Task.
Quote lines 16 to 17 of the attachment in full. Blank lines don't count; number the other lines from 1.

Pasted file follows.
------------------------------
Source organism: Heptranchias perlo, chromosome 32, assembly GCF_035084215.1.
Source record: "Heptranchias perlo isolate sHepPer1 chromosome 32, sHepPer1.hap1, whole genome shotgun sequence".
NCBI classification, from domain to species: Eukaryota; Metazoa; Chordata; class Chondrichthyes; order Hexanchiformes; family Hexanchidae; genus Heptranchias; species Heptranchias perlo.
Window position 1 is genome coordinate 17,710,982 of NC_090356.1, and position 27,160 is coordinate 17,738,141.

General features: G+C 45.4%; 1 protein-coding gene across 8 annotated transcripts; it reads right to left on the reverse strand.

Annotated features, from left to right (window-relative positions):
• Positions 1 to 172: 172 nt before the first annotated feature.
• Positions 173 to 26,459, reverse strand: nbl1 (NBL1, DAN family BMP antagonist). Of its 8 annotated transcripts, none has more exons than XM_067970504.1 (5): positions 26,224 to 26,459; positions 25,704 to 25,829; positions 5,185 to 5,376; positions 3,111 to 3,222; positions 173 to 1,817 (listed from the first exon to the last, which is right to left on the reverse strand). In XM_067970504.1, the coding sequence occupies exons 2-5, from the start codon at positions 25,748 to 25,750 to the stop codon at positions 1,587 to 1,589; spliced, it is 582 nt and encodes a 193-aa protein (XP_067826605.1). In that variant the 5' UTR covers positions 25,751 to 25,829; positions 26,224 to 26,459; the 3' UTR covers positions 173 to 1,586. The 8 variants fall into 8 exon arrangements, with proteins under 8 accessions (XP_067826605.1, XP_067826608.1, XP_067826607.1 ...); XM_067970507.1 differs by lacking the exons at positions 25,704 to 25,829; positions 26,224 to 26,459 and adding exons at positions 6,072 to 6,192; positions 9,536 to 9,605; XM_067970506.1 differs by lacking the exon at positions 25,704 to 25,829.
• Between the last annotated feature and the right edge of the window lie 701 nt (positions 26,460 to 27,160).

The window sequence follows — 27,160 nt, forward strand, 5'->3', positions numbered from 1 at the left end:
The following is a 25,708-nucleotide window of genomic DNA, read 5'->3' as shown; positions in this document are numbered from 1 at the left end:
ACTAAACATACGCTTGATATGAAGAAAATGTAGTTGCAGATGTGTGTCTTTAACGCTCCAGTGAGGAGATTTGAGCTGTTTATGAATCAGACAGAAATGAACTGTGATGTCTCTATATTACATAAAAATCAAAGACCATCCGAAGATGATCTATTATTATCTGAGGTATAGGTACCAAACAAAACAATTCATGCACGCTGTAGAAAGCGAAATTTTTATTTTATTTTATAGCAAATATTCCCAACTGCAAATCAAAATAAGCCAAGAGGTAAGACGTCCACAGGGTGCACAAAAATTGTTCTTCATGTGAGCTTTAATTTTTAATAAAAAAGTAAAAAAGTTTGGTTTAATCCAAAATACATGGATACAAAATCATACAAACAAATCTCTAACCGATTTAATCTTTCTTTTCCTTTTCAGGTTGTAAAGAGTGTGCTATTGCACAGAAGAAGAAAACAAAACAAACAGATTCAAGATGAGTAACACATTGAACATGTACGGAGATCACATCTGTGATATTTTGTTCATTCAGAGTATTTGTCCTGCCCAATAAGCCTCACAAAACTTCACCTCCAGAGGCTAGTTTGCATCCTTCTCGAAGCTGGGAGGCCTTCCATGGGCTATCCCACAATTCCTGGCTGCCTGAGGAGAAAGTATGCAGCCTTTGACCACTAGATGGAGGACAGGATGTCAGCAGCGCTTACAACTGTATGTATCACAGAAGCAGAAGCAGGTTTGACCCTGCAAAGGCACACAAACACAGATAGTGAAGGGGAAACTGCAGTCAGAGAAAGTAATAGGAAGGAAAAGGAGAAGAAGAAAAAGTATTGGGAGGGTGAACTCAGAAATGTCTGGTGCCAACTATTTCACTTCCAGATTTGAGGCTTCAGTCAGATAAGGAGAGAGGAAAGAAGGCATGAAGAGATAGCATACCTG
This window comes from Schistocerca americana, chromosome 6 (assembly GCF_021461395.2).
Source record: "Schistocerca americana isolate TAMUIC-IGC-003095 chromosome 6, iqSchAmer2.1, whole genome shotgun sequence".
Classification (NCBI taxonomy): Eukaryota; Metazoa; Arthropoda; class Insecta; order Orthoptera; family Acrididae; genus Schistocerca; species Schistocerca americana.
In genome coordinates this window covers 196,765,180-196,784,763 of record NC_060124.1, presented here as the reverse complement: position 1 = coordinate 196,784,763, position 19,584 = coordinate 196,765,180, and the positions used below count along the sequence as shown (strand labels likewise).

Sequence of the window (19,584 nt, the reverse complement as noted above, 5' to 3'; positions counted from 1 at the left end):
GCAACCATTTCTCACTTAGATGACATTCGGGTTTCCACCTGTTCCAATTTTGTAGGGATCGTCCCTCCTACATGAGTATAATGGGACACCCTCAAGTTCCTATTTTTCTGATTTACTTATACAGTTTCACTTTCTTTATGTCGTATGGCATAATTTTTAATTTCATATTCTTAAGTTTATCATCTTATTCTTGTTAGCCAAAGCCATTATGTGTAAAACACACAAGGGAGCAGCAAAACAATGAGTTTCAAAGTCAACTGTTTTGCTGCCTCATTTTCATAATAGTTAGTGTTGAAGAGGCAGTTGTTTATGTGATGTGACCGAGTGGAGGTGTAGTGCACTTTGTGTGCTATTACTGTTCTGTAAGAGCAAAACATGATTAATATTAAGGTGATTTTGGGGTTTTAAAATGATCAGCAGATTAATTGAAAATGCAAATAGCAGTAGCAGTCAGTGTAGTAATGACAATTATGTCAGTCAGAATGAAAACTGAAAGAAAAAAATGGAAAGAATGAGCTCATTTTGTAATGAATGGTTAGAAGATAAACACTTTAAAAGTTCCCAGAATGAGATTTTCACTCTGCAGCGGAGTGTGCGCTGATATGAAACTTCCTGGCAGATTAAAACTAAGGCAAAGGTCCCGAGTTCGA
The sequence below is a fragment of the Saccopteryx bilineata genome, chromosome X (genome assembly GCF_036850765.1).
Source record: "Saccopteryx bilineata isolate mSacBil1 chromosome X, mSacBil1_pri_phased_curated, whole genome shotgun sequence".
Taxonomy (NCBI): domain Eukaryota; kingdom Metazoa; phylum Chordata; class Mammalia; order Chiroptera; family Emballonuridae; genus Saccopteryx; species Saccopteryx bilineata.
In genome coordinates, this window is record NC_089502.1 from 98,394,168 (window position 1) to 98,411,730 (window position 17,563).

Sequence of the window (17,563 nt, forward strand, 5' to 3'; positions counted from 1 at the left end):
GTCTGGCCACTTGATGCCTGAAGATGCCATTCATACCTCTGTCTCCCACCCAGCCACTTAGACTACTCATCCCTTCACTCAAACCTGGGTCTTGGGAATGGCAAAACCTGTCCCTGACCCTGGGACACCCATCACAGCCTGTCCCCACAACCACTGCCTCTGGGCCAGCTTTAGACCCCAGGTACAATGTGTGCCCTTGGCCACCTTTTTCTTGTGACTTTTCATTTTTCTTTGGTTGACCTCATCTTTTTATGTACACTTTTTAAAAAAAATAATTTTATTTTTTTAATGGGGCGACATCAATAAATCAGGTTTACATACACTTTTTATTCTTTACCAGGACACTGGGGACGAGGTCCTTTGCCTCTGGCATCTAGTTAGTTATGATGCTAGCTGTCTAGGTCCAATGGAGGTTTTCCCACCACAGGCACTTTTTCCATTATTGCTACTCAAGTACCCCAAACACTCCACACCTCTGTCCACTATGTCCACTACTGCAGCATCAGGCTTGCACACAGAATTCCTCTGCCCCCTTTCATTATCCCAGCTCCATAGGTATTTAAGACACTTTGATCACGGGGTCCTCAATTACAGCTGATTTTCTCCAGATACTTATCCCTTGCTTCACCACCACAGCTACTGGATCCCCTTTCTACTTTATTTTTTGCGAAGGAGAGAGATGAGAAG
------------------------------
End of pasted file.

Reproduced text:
In genome coordinates this window covers 196,765,180-196,784,763 of record NC_060124.1, presented here as the reverse complement: position 1 = coordinate 196,784,763, position 19,584 = coordinate 196,765,180, and the positions used below count along the sequence as shown (strand labels likewise).

Sequence of the window (19,584 nt, the reverse complement as noted above, 5' to 3'; positions counted from 1 at the left end):